Step 3. Once the SSF Core Assessment is completed, the therapist will shift to working on the treatment modalities identified in the first session to target and treat the patient-defined suicidal drivers. They are thus essentially engaging in a standard therapy session with the focus on treating the patient-defined drivers of their suicidality.

Step 4. When there is about 10-15 minutes remaining in the interim session, the therapist should shift to checking in about the utility of the CAMS Stabilization Plan (if not done earlier) and then update and complete the CAMS Treatment Plan (Section B).  The patient should enter the same information on the patient’s version of the SSF; the therapist version of the SSF is always entered into the patient’s medical record. Both parties should check with each other to make sure the information on each of their forms is always accurate and identical.

Step 5. The patient and therapist each sign the forms in their possession and copies of the clinician’s form are scanned into the patient’s medical record. The patient will retain and can refer to their copy of the interim SSF’s as treatment proceeds.

Step 6. The therapist will complete Section C after the session ends and scan that along with other interim versions of the SSF (this page is not provided to the patient).

III. CAMS Outcome/Disposition Final Session

Step 1. Resolution of CAMS occurs when the patient has had three sessions in a row of SSF Overall Risk ratings of < 3, and they have managed their suicidal thoughts and feelings, and have not engaged in any suicidal behaviors.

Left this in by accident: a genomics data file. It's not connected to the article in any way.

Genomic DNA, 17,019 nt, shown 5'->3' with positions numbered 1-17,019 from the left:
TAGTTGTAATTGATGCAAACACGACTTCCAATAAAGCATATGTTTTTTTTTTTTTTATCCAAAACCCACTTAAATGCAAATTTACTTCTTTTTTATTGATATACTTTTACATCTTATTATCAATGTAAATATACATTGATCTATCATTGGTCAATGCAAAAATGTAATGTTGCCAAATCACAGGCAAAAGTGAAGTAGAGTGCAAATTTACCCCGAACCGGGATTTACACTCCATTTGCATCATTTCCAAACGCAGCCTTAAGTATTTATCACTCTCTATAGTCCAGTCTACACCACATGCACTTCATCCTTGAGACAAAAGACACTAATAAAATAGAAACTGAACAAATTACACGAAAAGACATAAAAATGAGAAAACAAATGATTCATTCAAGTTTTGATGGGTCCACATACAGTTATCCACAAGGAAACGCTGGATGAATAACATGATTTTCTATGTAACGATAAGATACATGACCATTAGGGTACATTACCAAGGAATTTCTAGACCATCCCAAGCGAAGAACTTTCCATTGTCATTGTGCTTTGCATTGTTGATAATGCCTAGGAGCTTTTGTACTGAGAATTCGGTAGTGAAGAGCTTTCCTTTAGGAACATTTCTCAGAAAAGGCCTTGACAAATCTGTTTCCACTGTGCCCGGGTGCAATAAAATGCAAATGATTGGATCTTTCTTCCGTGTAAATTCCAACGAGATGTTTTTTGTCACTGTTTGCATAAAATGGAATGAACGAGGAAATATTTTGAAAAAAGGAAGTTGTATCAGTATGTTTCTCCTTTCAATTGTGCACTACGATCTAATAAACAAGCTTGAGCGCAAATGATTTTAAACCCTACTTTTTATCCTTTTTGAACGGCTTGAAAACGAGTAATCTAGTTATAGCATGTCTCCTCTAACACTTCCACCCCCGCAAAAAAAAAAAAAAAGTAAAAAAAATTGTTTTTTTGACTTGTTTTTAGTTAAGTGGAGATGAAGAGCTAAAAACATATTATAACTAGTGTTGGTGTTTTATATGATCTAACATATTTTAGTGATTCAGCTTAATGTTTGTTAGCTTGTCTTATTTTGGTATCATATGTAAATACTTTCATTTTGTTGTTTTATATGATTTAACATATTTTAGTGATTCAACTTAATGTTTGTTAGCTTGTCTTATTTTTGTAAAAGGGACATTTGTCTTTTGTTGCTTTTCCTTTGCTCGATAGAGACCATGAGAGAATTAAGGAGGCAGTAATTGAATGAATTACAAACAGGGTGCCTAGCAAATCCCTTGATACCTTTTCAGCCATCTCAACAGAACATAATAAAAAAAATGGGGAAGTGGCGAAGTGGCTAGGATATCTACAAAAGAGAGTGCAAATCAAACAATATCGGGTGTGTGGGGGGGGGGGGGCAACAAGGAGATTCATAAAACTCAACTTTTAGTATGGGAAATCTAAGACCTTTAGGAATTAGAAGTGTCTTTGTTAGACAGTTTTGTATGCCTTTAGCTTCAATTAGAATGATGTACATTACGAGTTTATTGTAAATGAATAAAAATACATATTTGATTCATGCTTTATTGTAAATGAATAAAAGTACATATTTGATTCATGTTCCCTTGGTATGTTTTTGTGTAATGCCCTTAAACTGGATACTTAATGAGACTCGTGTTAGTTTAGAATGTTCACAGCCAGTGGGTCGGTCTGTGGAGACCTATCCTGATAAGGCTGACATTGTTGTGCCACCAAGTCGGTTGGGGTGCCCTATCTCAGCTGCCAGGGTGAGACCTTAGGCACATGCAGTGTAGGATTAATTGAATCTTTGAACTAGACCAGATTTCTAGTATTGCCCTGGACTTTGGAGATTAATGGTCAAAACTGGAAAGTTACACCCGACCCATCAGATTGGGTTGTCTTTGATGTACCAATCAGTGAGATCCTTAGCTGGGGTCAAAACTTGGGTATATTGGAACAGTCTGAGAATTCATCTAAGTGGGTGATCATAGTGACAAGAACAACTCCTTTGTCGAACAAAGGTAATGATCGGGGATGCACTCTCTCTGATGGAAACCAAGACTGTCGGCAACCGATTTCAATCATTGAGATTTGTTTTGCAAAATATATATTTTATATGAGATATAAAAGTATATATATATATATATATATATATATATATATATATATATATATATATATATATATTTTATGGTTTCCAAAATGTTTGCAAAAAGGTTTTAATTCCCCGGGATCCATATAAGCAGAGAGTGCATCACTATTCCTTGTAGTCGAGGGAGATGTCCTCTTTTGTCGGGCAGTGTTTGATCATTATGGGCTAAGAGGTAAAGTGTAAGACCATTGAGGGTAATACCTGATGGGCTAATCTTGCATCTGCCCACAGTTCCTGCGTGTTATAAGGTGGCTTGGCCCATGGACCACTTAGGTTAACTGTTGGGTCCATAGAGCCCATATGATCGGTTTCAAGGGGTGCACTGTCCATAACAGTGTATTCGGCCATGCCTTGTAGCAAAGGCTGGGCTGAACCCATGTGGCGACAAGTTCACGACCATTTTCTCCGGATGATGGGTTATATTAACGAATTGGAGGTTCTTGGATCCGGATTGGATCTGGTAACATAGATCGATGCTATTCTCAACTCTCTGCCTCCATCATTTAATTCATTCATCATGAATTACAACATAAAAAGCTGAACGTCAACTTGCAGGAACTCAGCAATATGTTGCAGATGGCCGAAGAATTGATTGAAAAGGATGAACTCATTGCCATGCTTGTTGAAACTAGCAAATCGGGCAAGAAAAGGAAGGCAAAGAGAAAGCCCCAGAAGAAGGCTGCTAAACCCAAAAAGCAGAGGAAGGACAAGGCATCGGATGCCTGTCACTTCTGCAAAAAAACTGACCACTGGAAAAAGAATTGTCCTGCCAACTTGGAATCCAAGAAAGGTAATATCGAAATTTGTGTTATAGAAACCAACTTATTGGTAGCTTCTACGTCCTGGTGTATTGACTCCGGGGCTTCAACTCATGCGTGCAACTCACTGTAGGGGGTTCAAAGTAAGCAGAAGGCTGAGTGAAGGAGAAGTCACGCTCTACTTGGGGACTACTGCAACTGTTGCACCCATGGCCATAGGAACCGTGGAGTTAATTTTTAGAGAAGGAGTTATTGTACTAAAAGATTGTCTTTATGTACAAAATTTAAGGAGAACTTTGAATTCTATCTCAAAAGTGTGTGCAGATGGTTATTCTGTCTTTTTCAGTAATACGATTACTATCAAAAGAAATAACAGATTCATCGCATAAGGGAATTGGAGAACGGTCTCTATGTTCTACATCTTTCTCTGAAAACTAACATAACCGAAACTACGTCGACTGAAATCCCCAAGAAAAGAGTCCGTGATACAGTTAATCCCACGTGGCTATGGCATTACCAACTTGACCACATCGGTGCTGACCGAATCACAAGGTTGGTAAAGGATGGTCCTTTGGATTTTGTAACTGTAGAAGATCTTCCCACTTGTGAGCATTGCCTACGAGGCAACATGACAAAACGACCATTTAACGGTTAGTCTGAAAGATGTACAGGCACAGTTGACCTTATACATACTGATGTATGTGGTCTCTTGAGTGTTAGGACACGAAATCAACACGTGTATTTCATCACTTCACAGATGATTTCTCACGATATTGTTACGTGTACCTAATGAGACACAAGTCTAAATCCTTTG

Step 2. If the patient meets these criteria for a third session, the therapist and patient should use the CAMS Outcome/Disposition final session version of the SSF-4.

Step 3. At the start of the final session, the patient should complete the SSF Core Assessment (Section A) and dictate their ratings to the therapist so the therapist can enter that information on the therapist’s version of the SSF Outcome/Disposition document.

Step 4. The patient should complete the questions on the lower portion of the SSF Outcome/Disposition form (Section A) and provide that information to the therapist so the therapist can enter that information onto their form.

Step 5. The therapist should note the clinical disposition and provide that information to the patient so the patient can enter it onto their form (Section B).

Step 6. The patient and the therapist should each sign their respective forms.

Step 7. Copies of the clinician’s final CAMS session form should be scanned into the patient’s medical record; the patient retains their own copy of the final session form.

Step 8. The therapist completes Section C after the final session and enters that to the patient’s medical record.

Additional Resources

For more information on how to use CAMS for telepsychology visits, please download the following documents, forms, and research: